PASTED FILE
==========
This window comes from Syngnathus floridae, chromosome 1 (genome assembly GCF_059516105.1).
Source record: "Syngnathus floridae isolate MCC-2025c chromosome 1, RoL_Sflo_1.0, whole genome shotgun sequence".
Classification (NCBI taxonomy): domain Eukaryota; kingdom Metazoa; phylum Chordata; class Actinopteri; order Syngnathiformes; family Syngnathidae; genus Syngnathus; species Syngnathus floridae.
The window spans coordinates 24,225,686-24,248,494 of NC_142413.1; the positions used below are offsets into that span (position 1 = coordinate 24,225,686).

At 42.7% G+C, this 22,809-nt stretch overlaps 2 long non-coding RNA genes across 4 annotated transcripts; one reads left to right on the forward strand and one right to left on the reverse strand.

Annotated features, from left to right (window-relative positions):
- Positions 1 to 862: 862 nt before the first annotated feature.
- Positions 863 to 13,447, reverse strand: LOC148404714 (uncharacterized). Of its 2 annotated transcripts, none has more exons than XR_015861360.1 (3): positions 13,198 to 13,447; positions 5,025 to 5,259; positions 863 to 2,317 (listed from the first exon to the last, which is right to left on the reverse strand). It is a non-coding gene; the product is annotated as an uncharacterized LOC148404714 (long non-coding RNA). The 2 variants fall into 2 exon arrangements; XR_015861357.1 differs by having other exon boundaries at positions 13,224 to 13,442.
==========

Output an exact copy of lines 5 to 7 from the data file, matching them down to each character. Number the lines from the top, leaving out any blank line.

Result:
At 42.7% G+C, this 22,809-nt stretch overlaps 2 long non-coding RNA genes across 4 annotated transcripts; one reads left to right on the forward strand and one right to left on the reverse strand.

Annotated features, from left to right (window-relative positions):
- Positions 1 to 862: 862 nt before the first annotated feature.